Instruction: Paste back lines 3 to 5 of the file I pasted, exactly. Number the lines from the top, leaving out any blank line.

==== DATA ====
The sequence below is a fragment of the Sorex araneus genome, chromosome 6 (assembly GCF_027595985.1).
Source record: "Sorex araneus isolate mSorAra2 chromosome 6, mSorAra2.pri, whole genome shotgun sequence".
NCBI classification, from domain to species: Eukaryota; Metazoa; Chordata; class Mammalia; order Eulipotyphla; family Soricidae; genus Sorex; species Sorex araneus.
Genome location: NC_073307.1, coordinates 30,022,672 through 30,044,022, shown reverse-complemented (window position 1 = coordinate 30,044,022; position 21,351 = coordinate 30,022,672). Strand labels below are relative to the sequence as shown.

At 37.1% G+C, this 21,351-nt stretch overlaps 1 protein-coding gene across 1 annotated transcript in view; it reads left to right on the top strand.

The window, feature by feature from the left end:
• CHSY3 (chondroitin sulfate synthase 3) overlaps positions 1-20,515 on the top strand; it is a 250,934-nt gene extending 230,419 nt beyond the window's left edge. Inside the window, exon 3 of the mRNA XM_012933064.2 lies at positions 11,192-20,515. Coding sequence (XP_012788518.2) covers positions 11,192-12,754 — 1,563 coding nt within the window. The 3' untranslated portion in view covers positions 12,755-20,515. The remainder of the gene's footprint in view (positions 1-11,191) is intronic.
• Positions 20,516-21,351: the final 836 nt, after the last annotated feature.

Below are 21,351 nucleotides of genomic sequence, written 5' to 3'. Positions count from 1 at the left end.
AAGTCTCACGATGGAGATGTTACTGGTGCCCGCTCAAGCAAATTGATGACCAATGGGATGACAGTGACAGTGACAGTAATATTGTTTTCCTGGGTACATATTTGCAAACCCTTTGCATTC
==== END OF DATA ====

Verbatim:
NCBI classification, from domain to species: Eukaryota; Metazoa; Chordata; class Mammalia; order Eulipotyphla; family Soricidae; genus Sorex; species Sorex araneus.
Genome location: NC_073307.1, coordinates 30,022,672 through 30,044,022, shown reverse-complemented (window position 1 = coordinate 30,044,022; position 21,351 = coordinate 30,022,672). Strand labels below are relative to the sequence as shown.

At 37.1% G+C, this 21,351-nt stretch overlaps 1 protein-coding gene across 1 annotated transcript in view; it reads left to right on the top strand.